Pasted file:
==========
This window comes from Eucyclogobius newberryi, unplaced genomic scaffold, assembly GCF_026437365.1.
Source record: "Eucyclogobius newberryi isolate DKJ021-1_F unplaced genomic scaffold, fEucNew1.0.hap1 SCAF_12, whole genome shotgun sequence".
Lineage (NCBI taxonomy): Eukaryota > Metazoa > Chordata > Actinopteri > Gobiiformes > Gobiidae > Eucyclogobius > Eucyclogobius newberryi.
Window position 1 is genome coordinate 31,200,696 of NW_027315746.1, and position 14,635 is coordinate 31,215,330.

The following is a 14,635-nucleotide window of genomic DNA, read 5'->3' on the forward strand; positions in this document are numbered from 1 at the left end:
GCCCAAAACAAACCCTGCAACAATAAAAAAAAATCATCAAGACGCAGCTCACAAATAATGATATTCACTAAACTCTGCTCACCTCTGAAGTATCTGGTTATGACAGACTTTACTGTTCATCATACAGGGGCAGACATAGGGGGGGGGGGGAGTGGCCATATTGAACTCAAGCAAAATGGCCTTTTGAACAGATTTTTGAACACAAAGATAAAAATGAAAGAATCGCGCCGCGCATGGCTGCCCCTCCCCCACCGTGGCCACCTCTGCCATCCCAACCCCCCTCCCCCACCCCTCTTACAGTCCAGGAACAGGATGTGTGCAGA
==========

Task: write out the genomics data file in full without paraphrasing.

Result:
This window comes from Eucyclogobius newberryi, unplaced genomic scaffold, assembly GCF_026437365.1.
Source record: "Eucyclogobius newberryi isolate DKJ021-1_F unplaced genomic scaffold, fEucNew1.0.hap1 SCAF_12, whole genome shotgun sequence".
Lineage (NCBI taxonomy): Eukaryota > Metazoa > Chordata > Actinopteri > Gobiiformes > Gobiidae > Eucyclogobius > Eucyclogobius newberryi.
Window position 1 is genome coordinate 31,200,696 of NW_027315746.1, and position 14,635 is coordinate 31,215,330.

The following is a 14,635-nucleotide window of genomic DNA, read 5'->3' on the forward strand; positions in this document are numbered from 1 at the left end:
GCCCAAAACAAACCCTGCAACAATAAAAAAAAATCATCAAGACGCAGCTCACAAATAATGATATTCACTAAACTCTGCTCACCTCTGAAGTATCTGGTTATGACAGACTTTACTGTTCATCATACAGGGGCAGACATAGGGGGGGGGGGGAGTGGCCATATTGAACTCAAGCAAAATGGCCTTTTGAACAGATTTTTGAACACAAAGATAAAAATGAAAGAATCGCGCCGCGCATGGCTGCCCCTCCCCCACCGTGGCCACCTCTGCCATCCCAACCCCCCTCCCCCACCCCTCTTACAGTCCAGGAACAGGATGTGTGCAGA